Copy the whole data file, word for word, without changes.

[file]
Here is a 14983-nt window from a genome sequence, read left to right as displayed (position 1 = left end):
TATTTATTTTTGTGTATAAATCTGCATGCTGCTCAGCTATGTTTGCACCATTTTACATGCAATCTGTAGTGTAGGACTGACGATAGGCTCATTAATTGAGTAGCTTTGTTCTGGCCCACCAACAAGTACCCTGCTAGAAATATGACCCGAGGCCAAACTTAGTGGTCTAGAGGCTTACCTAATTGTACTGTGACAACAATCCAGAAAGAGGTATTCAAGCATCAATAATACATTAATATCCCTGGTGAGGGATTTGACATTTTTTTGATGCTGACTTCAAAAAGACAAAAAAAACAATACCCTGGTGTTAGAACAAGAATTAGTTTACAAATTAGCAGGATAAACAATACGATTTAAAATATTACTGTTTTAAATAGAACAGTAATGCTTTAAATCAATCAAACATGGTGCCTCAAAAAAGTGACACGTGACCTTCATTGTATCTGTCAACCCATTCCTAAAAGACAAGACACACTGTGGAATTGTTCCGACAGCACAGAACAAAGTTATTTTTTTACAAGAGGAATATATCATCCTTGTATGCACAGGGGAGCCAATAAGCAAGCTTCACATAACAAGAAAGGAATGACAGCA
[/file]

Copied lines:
Here is a 14983-nt window from a genome sequence, read left to right as displayed (position 1 = left end):
TATTTATTTTTGTGTATAAATCTGCATGCTGCTCAGCTATGTTTGCACCATTTTACATGCAATCTGTAGTGTAGGACTGACGATAGGCTCATTAATTGAGTAGCTTTGTTCTGGCCCACCAACAAGTACCCTGCTAGAAATATGACCCGAGGCCAAACTTAGTGGTCTAGAGGCTTACCTAATTGTACTGTGACAACAATCCAGAAAGAGGTATTCAAGCATCAATAATACATTAATATCCCTGGTGAGGGATTTGACATTTTTTTGATGCTGACTTCAAAAAGACAAAAAAAACAATACCCTGGTGTTAGAACAAGAATTAGTTTACAAATTAGCAGGATAAACAATACGATTTAAAATATTACTGTTTTAAATAGAACAGTAATGCTTTAAATCAATCAAACATGGTGCCTCAAAAAAGTGACACGTGACCTTCATTGTATCTGTCAACCCATTCCTAAAAGACAAGACACACTGTGGAATTGTTCCGACAGCACAGAACAAAGTTATTTTTTTACAAGAGGAATATATCATCCTTGTATGCACAGGGGAGCCAATAAGCAAGCTTCACATAACAAGAAAGGAATGACAGCA